James Reeb was with thousands who gathered on Tuesday to march but were again turned back at the Edmund Pettis Bridge. Afterwards Reeb and others decided to stay in Selma and try again on Thursday. That night, a group of ministers went out to dinner at a place called Walker’s, one of the few racially integrated restaurants in the area. While others departed by car after dinner, Reeb and two other Unitarian Universalist ministers, Orloff Miller and Clark Olsen, left on foot.

The three headed to the chapel where Dr. King was to speak. James Reeb walked on the outside, nearest the street. They had not gone far when five white men came towards them from across the street. Frightened, the three walked faster. They realized one of the men had a large club. When the racist attackers reached the three ministers, one swung his heavy stick and smashed the side of James Reeb’s head. Eventually all three men were beaten badly.

After some desperate searching for help in a city that was hostile to “outside agitators,” the three ministers found a phone at the Boynton’s Insurance office and obtained an ambulance from a Negro funeral home next door. Badly hurt, Reeb needed to get to the hospital in Birmingham where there was a neurosurgeon. Miller and Olsen accompanied James Reeb in the ambulance, which was driven by an African American. A police car escorted them through Selma, but incredibly refused to accompany them once the ambulance reached the city limits. Then, just outside the city, the ambulance got a flat tire. There the vehicle was surrounded by a threatening crowd so no dared get out to change the tire. The ambulance drove back to Selma on the rim. Finding a place to make a phone call and find another ambulance was difficult because few black people in the city had phones. They finally found a phone at a radio station where the driver had once worked and called for another ambulance. The badly injured James Reeb was then transferred to it and set out again for Birmingham, this time reaching the hospital where Reeb immediately underwent surgery.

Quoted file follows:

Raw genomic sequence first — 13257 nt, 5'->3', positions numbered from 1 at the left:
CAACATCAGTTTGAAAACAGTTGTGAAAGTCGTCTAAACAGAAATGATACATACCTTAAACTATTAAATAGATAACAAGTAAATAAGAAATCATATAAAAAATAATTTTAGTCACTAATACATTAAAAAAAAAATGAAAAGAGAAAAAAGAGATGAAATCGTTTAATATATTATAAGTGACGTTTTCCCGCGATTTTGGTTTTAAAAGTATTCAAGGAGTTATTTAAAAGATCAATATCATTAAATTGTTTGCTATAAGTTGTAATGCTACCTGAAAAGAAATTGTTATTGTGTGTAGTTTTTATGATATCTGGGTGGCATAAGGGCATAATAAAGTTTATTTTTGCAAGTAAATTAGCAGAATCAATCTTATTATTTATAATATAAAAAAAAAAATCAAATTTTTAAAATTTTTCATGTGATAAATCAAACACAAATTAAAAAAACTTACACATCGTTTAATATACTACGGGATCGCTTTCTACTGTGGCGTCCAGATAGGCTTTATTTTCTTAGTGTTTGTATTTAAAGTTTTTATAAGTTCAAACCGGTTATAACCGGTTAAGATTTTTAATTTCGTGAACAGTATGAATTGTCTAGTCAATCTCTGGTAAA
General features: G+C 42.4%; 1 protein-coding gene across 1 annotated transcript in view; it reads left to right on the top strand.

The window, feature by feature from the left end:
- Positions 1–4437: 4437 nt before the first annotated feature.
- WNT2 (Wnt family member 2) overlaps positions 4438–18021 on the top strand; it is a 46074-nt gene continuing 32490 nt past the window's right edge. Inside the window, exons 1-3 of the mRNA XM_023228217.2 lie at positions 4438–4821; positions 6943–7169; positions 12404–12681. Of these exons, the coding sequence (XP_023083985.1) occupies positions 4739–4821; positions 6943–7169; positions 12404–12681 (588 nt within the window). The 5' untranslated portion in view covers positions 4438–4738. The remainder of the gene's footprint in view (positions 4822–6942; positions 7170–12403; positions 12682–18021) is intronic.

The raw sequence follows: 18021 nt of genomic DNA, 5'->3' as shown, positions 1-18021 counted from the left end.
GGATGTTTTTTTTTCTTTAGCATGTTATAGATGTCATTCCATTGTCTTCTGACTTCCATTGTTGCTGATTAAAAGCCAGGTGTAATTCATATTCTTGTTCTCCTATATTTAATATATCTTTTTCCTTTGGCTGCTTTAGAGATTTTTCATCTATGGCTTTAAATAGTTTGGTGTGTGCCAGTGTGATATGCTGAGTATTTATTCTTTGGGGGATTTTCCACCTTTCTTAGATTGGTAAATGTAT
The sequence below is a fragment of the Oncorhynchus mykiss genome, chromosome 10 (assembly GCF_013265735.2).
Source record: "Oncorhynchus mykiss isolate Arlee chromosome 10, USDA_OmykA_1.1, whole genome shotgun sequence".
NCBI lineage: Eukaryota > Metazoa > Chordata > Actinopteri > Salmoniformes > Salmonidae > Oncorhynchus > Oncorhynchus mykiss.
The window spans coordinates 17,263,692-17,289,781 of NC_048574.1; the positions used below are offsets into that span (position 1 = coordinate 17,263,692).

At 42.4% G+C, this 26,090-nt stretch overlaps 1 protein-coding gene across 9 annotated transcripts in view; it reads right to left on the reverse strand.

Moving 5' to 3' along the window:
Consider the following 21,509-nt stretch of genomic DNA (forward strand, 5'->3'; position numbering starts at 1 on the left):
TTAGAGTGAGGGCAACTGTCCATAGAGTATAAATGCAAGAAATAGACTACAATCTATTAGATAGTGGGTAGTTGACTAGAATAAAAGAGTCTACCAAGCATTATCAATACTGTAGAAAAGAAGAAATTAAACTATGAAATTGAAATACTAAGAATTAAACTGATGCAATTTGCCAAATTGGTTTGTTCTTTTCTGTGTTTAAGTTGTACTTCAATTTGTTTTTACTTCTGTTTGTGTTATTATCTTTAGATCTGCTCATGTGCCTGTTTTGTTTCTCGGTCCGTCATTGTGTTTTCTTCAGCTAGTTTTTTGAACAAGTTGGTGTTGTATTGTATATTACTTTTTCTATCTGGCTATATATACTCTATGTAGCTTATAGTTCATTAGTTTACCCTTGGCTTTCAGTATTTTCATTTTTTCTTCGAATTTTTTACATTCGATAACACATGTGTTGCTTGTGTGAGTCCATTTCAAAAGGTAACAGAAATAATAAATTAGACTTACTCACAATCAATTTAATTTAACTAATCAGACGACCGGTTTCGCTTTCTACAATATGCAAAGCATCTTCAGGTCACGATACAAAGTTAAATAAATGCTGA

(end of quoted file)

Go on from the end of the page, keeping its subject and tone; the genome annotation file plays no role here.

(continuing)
Reeb was in bad shape. News traveled quickly that he had been beaten and was in critical condition. In sharp contrast to the media silence which had greeted Jimmie Lee Jackson’s death two weeks earlier, the evening news all over the country carried the story of the white minister who had been attacked in Selma. President Lyndon Johnson had been notified in the White House, and he sent a government airplane to take Marie Reeb to her husband’s side.

In James Reeb’s hospital room, there was a bouquet of yellow roses from the President of the United States.

On March 11,  2-days after his arrival in Selma, James Reeb died. His death so shocked the country and the U.S. Congress that President Johnson sent the Voting Rights Act to Congress within days. Dr. King, invited to Washington to support the Voting Rights Act, declined. Instead, he stayed and delivered the eulogy at James Reeb’s funeral, saying this:

“So in his death, James Reeb says something to each of us, black and white alike. He says that we must substitute courage for caution, says to us that we must be concerned not merely about who murdered him, but about the system, the way of life, the philosophy that produced the murder. His death says to us that we must work passionately, unrelentingly, to make the American dream a reality, so he did not die in vain.”

Amen. James Reeb was a bona fide American Hero.